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Our Take | platform cooperativism

Our Take | platform cooperativism

There are a number of diverse and fundamental forces in our world that are incompatible with maximizing human well-being. One is that the general model in which we do business competes by increasing consumption rather than by increasing this well-being, concentrating wealth with little incentive to support any particular community. And the manifestations of this model aren’t sustainable because they assume that growth, and the increase in consumption growth entails, can continue forever.

Business models based on distributed cooperation however can thrive with reduced consumption while creating economic opportunity for all participants. They can increase the well-being of their local communities by lowering the cost and increasing the success rate of any outcome that can be achieved through a product or service. This includes larger outcomes like increasing access to education, health care, food, and water.

Since finding areas for potential cooperation might in cases be too complex for humans to perform unaided, and since cooperation is improved by automating the workflows involved in collaboration, whether a bricks and mortar business or online, the cooperation required for these models benefits from a platform in each area of collaboration.

These platforms need to communicate in order to allow further cooperation between them to create even more outcome enabling synergies. They also need to take advantage of best-practice patterns in their construction, as well as make use of tools that enable their rapid generation and improvement. They need to decouple problems from any assumption of what the solutions might be to lower the barriers to the transformative innovation we need to solve the biggest problems we collectively face. They require a single ubiquitous interface from which an individual can enter into any electronic transaction. And to ensure this distributed cooperation is stable against migrating to centralized competition they require a user-centric approach that puts the user in control of their data, a peer-to-peer approach that resists middle men inserting their interests, and a decentralized approach that resists being coopted by any single party. Such a single ubiquitous interface that gives the user control of their data is an ideal framework for exposing Internet of Things devices under the user’s control on a fee for access basis, allowing for example, users to opt-in to massive queries with their devices. Accomplishing all of this requires a platform of platforms, a necessary ingredient to the success of any initiative hoping for broad change across many industries, such as achieving a sustainable, circular economy.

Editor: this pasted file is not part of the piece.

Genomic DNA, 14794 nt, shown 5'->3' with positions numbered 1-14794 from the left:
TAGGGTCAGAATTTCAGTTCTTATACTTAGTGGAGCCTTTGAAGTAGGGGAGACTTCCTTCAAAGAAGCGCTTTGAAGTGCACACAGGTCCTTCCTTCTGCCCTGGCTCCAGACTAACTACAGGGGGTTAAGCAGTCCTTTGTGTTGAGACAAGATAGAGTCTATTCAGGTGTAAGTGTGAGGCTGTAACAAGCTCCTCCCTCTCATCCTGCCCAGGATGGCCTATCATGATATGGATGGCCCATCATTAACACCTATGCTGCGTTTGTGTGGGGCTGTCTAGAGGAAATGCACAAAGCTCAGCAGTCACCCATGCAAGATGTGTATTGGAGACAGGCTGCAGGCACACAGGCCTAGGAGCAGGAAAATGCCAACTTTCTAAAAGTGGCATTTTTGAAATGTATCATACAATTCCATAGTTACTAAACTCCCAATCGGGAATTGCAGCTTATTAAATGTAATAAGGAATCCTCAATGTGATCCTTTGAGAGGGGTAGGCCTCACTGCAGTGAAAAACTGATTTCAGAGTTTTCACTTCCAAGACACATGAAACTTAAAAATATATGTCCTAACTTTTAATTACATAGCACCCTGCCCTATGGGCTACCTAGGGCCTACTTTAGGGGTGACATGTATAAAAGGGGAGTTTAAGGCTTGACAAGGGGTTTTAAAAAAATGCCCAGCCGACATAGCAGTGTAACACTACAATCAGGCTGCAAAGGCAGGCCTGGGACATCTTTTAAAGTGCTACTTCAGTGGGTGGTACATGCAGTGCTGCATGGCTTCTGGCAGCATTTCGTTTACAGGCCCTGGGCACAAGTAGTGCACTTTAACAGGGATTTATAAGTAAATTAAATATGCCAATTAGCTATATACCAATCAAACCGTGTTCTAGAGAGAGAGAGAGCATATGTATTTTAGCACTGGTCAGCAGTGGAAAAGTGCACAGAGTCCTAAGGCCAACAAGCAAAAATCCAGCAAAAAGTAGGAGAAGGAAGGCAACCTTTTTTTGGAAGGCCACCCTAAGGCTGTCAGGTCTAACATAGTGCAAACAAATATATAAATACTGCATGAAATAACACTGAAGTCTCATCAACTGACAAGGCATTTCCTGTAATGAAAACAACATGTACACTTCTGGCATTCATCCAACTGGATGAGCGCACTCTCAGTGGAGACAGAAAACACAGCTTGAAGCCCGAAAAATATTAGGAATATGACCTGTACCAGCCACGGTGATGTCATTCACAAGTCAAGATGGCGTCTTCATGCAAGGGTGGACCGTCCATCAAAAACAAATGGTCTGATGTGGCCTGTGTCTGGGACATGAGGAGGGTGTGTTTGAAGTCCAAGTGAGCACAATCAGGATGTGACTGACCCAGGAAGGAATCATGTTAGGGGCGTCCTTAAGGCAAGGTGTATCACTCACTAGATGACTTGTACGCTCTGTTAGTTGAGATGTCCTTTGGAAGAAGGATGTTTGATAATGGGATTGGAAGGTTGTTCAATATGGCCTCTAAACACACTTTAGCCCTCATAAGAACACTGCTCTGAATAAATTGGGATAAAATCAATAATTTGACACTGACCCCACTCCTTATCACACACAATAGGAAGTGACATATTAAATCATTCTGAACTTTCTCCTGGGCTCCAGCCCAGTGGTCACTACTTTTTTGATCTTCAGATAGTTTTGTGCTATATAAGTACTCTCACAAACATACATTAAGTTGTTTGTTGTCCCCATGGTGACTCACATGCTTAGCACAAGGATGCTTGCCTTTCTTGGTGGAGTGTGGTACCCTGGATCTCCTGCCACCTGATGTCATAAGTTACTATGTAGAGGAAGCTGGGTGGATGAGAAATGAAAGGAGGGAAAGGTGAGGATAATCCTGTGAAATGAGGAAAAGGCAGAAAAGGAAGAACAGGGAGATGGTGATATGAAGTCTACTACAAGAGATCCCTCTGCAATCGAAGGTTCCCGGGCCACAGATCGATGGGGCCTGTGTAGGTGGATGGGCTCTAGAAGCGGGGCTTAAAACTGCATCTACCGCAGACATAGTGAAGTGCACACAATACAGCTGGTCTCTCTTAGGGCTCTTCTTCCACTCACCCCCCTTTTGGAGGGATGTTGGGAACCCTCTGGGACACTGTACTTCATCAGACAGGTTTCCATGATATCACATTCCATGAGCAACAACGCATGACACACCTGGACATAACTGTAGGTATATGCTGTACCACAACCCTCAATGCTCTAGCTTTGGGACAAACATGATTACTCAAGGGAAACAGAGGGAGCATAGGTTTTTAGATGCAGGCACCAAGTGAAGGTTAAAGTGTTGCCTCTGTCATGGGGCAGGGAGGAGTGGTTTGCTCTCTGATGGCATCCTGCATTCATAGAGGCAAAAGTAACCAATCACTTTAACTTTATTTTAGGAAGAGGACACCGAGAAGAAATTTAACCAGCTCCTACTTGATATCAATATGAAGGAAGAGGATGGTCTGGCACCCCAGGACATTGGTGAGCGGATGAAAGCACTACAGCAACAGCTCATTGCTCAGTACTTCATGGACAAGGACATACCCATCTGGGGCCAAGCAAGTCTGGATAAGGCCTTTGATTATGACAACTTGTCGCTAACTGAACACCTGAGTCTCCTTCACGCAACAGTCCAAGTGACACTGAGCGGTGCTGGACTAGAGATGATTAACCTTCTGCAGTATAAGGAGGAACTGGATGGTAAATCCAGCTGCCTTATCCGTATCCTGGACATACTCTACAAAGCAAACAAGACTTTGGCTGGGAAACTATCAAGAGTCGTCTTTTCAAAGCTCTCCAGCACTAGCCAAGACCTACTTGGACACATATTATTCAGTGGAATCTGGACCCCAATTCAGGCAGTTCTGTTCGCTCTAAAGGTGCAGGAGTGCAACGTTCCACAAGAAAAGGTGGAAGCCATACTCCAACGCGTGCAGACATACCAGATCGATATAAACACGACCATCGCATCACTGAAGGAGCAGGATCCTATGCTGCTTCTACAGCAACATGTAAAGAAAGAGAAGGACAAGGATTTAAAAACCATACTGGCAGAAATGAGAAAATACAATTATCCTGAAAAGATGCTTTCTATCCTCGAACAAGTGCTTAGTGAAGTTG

“Platform cooperativism” seeks to develop and share an understanding of how cooperative platforms might produce well-being in every area, and how a platform of platforms can enable them. Of course there are other forces besides the general model in which we do business that increase inequality. Perhaps our very monetary systems, being fiat-based, fuel growth through inflating the money supply, inflation that extracts wealth from all who hold currency and concentrates that wealth into fewer hands. But whatever these forces are, cooperative platform solutions can better align decision making, and therefore outcomes, with the interests of its users, thereby better assuring their well-being.

Ahead of the conference “Platform Cooperativism: Building The Cooperative Internet” on November 11-13, 2016, at The New School and Civic Hall in New York City (which we are not associated with and unfortunately will not be able to attend), we welcome inquiries from conference attendees and all others to collaborate in deepening the collective awareness in this area.


Andy E. Williams is Chairman and CTO of Nobeah Technologies as well as the Executive Director of the Nobeah Foundation. Nobeah’s own architecture for the “platform of platforms” is the “Peer to Peer Social Fabric”. Inquiries can be addressed to